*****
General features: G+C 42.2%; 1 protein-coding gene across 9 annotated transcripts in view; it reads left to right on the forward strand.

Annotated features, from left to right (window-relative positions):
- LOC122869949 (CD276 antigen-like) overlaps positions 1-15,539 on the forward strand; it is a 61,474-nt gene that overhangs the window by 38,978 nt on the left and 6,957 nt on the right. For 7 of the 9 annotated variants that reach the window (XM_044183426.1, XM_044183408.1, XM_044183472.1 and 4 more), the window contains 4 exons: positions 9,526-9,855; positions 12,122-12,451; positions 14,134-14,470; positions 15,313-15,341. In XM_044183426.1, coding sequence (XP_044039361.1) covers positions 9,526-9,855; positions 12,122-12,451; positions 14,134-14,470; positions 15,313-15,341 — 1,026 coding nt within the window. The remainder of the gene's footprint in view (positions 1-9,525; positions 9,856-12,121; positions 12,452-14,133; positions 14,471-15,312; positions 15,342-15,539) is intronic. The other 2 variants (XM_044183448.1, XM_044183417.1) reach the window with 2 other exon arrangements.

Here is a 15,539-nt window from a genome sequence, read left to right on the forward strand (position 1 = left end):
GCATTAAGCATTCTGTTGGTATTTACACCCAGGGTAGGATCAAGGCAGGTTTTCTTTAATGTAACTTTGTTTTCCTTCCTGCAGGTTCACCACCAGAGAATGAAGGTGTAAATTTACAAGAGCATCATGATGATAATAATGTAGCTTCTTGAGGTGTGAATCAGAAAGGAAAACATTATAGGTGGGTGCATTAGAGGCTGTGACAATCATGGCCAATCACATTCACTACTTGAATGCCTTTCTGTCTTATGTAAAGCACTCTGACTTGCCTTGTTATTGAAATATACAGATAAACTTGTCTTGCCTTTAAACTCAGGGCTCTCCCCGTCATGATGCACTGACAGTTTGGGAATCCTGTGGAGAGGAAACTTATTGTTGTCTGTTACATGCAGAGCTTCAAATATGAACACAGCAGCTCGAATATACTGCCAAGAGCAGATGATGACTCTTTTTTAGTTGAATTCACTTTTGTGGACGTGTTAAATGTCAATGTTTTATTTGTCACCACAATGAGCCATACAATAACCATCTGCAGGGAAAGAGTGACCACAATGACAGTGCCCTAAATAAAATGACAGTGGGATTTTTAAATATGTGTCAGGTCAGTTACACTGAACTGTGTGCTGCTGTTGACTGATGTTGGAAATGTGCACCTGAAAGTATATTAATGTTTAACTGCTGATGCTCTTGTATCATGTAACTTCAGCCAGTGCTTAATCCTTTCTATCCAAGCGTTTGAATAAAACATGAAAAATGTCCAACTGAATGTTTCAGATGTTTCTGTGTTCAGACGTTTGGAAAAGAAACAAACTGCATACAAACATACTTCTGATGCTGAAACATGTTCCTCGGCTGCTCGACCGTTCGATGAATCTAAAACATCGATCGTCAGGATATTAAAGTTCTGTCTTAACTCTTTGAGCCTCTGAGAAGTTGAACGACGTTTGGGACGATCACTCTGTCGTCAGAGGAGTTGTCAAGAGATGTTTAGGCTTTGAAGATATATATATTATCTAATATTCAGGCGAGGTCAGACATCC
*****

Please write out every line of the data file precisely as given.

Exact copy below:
General features: G+C 42.2%; 1 protein-coding gene across 9 annotated transcripts in view; it reads left to right on the forward strand.

Annotated features, from left to right (window-relative positions):
- LOC122869949 (CD276 antigen-like) overlaps positions 1-15,539 on the forward strand; it is a 61,474-nt gene that overhangs the window by 38,978 nt on the left and 6,957 nt on the right. For 7 of the 9 annotated variants that reach the window (XM_044183426.1, XM_044183408.1, XM_044183472.1 and 4 more), the window contains 4 exons: positions 9,526-9,855; positions 12,122-12,451; positions 14,134-14,470; positions 15,313-15,341. In XM_044183426.1, coding sequence (XP_044039361.1) covers positions 9,526-9,855; positions 12,122-12,451; positions 14,134-14,470; positions 15,313-15,341 — 1,026 coding nt within the window. The remainder of the gene's footprint in view (positions 1-9,525; positions 9,856-12,121; positions 12,452-14,133; positions 14,471-15,312; positions 15,342-15,539) is intronic. The other 2 variants (XM_044183448.1, XM_044183417.1) reach the window with 2 other exon arrangements.

Here is a 15,539-nt window from a genome sequence, read left to right on the forward strand (position 1 = left end):
GCATTAAGCATTCTGTTGGTATTTACACCCAGGGTAGGATCAAGGCAGGTTTTCTTTAATGTAACTTTGTTTTCCTTCCTGCAGGTTCACCACCAGAGAATGAAGGTGTAAATTTACAAGAGCATCATGATGATAATAATGTAGCTTCTTGAGGTGTGAATCAGAAAGGAAAACATTATAGGTGGGTGCATTAGAGGCTGTGACAATCATGGCCAATCACATTCACTACTTGAATGCCTTTCTGTCTTATGTAAAGCACTCTGACTTGCCTTGTTATTGAAATATACAGATAAACTTGTCTTGCCTTTAAACTCAGGGCTCTCCCCGTCATGATGCACTGACAGTTTGGGAATCCTGTGGAGAGGAAACTTATTGTTGTCTGTTACATGCAGAGCTTCAAATATGAACACAGCAGCTCGAATATACTGCCAAGAGCAGATGATGACTCTTTTTTAGTTGAATTCACTTTTGTGGACGTGTTAAATGTCAATGTTTTATTTGTCACCACAATGAGCCATACAATAACCATCTGCAGGGAAAGAGTGACCACAATGACAGTGCCCTAAATAAAATGACAGTGGGATTTTTAAATATGTGTCAGGTCAGTTACACTGAACTGTGTGCTGCTGTTGACTGATGTTGGAAATGTGCACCTGAAAGTATATTAATGTTTAACTGCTGATGCTCTTGTATCATGTAACTTCAGCCAGTGCTTAATCCTTTCTATCCAAGCGTTTGAATAAAACATGAAAAATGTCCAACTGAATGTTTCAGATGTTTCTGTGTTCAGACGTTTGGAAAAGAAACAAACTGCATACAAACATACTTCTGATGCTGAAACATGTTCCTCGGCTGCTCGACCGTTCGATGAATCTAAAACATCGATCGTCAGGATATTAAAGTTCTGTCTTAACTCTTTGAGCCTCTGAGAAGTTGAACGACGTTTGGGACGATCACTCTGTCGTCAGAGGAGTTGTCAAGAGATGTTTAGGCTTTGAAGATATATATATTATCTAATATTCAGGCGAGGTCAGACATCC